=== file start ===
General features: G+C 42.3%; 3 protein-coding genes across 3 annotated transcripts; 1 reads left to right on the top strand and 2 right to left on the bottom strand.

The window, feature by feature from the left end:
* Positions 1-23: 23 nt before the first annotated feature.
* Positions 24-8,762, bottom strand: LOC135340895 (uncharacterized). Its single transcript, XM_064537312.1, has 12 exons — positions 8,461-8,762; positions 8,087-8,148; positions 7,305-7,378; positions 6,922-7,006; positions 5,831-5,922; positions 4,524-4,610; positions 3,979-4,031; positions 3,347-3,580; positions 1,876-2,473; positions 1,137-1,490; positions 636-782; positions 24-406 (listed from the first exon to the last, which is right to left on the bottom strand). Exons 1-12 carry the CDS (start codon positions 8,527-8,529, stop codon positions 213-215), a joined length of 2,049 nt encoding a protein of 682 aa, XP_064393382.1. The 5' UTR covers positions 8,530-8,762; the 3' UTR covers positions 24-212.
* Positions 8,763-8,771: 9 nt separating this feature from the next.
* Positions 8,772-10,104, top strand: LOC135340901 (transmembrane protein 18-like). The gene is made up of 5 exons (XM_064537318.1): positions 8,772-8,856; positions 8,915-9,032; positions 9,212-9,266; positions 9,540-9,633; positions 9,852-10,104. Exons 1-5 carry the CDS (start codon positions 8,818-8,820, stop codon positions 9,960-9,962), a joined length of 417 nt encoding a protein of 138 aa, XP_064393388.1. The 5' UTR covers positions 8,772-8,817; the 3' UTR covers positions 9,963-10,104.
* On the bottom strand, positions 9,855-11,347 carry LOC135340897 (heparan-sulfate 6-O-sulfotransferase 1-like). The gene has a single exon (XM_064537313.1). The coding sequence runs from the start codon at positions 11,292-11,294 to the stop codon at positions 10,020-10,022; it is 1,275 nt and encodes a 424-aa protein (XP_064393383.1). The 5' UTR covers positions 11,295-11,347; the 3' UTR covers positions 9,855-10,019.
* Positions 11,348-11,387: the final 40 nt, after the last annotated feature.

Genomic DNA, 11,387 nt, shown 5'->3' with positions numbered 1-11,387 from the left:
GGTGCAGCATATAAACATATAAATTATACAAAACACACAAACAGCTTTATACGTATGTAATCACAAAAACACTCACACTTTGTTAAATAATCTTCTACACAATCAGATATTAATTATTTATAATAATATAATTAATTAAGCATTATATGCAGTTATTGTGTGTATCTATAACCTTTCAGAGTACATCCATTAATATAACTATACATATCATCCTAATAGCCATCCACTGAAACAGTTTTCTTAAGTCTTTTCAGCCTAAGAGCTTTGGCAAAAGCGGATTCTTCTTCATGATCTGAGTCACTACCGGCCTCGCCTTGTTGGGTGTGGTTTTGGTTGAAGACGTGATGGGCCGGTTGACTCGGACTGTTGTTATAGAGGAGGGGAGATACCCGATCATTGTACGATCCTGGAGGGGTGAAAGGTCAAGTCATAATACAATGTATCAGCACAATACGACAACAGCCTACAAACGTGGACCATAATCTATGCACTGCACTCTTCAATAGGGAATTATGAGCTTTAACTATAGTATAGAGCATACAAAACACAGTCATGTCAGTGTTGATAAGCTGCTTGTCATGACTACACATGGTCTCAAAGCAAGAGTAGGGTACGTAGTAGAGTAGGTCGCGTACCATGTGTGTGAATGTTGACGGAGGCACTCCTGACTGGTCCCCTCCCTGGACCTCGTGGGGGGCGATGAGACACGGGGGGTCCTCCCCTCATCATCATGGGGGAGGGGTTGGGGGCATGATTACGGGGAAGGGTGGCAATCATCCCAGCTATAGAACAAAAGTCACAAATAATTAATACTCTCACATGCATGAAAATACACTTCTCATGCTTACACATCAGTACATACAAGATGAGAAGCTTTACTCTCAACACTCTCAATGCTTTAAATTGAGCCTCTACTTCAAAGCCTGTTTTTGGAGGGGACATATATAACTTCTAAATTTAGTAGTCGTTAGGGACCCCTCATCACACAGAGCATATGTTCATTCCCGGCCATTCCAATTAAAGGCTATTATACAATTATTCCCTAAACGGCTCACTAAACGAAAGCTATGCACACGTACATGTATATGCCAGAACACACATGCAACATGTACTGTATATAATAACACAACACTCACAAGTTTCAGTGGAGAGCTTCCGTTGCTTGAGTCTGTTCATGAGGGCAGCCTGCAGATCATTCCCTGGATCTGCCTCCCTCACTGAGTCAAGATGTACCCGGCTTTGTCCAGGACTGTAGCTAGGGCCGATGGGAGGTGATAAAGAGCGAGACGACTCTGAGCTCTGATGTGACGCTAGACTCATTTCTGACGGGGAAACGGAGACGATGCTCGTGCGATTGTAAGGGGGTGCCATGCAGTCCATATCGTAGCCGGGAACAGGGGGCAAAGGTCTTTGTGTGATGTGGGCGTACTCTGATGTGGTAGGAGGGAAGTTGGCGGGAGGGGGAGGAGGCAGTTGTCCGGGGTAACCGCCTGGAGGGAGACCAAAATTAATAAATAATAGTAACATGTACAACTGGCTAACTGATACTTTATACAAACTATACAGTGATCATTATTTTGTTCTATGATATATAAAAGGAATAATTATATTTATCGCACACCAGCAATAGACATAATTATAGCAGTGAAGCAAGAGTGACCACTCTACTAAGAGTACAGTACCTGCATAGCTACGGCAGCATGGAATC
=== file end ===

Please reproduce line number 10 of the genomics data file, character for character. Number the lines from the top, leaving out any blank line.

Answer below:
GGTGCAGCATATAAACATATAAATTATACAAAACACACAAACAGCTTTATACGTATGTAATCACAAAAACACTCACACTTTGTTAAATAATCTTCTACACAATCAGATATTAATTATTTATAATAATATAATTAATTAAGCATTATATGCAGTTATTGTGTGTATCTATAACCTTTCAGAGTACATCCATTAATATAACTATACATATCATCCTAATAGCCATCCACTGAAACAGTTTTCTTAAGTCTTTTCAGCCTAAGAGCTTTGGCAAAAGCGGATTCTTCTTCATGATCTGAGTCACTACCGGCCTCGCCTTGTTGGGTGTGGTTTTGGTTGAAGACGTGATGGGCCGGTTGACTCGGACTGTTGTTATAGAGGAGGGGAGATACCCGATCATTGTACGATCCTGGAGGGGTGAAAGGTCAAGTCATAATACAATGTATCAGCACAATACGACAACAGCCTACAAACGTGGACCATAATCTATGCACTGCACTCTTCAATAGGGAATTATGAGCTTTAACTATAGTATAGAGCATACAAAACACAGTCATGTCAGTGTTGATAAGCTGCTTGTCATGACTACACATGGTCTCAAAGCAAGAGTAGGGTACGTAGTAGAGTAGGTCGCGTACCATGTGTGTGAATGTTGACGGAGGCACTCCTGACTGGTCCCCTCCCTGGACCTCGTGGGGGGCGATGAGACACGGGGGGTCCTCCCCTCATCATCATGGGGGAGGGGTTGGGGGCATGATTACGGGGAAGGGTGGCAATCATCCCAGCTATAGAACAAAAGTCACAAATAATTAATACTCTCACATGCATGAAAATACACTTCTCATGCTTACACATCAGTACATACAAGATGAGAAGCTTTACTCTCAACACTCTCAATGCTTTAAATTGAGCCTCTACTTCAAAGCCTGTTTTTGGAGGGGACATATATAACTTCTAAATTTAGTAGTCGTTAGGGACCCCTCATCACACAGAGCATATGTTCATTCCCGGCCATTCCAATTAAAGGCTATTATACAATTATTCCCTAAACGGCTCACTAAACGAAAGCTATGCACACGTACATGTATATGCCAGAACACACATGCAACATGTACTGTATATAATAACACAACACTCACAAGTTTCAGTGGAGAGCTTCCGTTGCTTGAGTCTGTTCATGAGGGCAGCCTGCAGATCATTCCCTGGATCTGCCTCCCTCACTGAGTCAAGATGTACCCGGCTTTGTCCAGGACTGTAGCTAGGGCCGATGGGAGGTGATAAAGAGCGAGACGACTCTGAGCTCTGATGTGACGCTAGACTCATTTCTGACGGGGAAACGGAGACGATGCTCGTGCGATTGTAAGGGGGTGCCATGCAGTCCATATCGTAGCCGGGAACAGGGGGCAAAGGTCTTTGTGTGATGTGGGCGTACTCTGATGTGGTAGGAGGGAAGTTGGCGGGAGGGGGAGGAGGCAGTTGTCCGGGGTAACCGCCTGGAGGGAGACCAAAATTAATAAATAATAGTAACATGTACAACTGGCTAACTGATACTTTATACAAACTATACAGTGATCATTATTTTGTTCTATGATATATAAAAGGAATAATTATATTTATCGCACACCAGCAATAGACATAATTATAGCAGTGAAGCAAGAGTGACCACTCTACTAAGAGTACAGTACCTGCATAGCTACGGCAGCATGGAATC